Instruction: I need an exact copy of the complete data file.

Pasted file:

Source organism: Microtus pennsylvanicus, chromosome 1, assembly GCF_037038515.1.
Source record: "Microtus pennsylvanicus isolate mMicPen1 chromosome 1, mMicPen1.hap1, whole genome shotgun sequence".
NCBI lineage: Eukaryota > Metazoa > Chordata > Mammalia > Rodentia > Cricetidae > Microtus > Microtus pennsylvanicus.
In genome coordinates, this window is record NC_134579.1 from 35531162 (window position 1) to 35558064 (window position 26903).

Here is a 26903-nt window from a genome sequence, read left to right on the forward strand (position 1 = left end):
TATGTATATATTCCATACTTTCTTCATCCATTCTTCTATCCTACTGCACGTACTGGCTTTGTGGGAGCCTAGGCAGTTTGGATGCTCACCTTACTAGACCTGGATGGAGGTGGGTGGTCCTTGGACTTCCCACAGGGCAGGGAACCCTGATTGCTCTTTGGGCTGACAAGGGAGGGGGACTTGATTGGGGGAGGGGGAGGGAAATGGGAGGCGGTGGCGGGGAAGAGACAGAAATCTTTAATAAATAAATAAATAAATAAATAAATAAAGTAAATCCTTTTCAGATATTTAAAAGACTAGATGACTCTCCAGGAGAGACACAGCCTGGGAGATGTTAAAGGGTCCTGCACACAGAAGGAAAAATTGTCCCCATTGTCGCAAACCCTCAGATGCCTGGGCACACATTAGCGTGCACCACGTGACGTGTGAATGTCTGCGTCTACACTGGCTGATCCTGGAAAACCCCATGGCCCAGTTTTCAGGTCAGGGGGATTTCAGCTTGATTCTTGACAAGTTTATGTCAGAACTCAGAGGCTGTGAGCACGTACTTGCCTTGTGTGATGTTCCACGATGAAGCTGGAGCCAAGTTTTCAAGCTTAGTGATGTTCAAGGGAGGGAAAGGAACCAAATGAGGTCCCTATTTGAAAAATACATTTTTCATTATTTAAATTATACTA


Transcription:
Source organism: Microtus pennsylvanicus, chromosome 1, assembly GCF_037038515.1.
Source record: "Microtus pennsylvanicus isolate mMicPen1 chromosome 1, mMicPen1.hap1, whole genome shotgun sequence".
NCBI lineage: Eukaryota > Metazoa > Chordata > Mammalia > Rodentia > Cricetidae > Microtus > Microtus pennsylvanicus.
In genome coordinates, this window is record NC_134579.1 from 35531162 (window position 1) to 35558064 (window position 26903).

Here is a 26903-nt window from a genome sequence, read left to right on the forward strand (position 1 = left end):
TATGTATATATTCCATACTTTCTTCATCCATTCTTCTATCCTACTGCACGTACTGGCTTTGTGGGAGCCTAGGCAGTTTGGATGCTCACCTTACTAGACCTGGATGGAGGTGGGTGGTCCTTGGACTTCCCACAGGGCAGGGAACCCTGATTGCTCTTTGGGCTGACAAGGGAGGGGGACTTGATTGGGGGAGGGGGAGGGAAATGGGAGGCGGTGGCGGGGAAGAGACAGAAATCTTTAATAAATAAATAAATAAATAAATAAATAAAGTAAATCCTTTTCAGATATTTAAAAGACTAGATGACTCTCCAGGAGAGACACAGCCTGGGAGATGTTAAAGGGTCCTGCACACAGAAGGAAAAATTGTCCCCATTGTCGCAAACCCTCAGATGCCTGGGCACACATTAGCGTGCACCACGTGACGTGTGAATGTCTGCGTCTACACTGGCTGATCCTGGAAAACCCCATGGCCCAGTTTTCAGGTCAGGGGGATTTCAGCTTGATTCTTGACAAGTTTATGTCAGAACTCAGAGGCTGTGAGCACGTACTTGCCTTGTGTGATGTTCCACGATGAAGCTGGAGCCAAGTTTTCAAGCTTAGTGATGTTCAAGGGAGGGAAAGGAACCAAATGAGGTCCCTATTTGAAAAATACATTTTTCATTATTTAAATTATACTA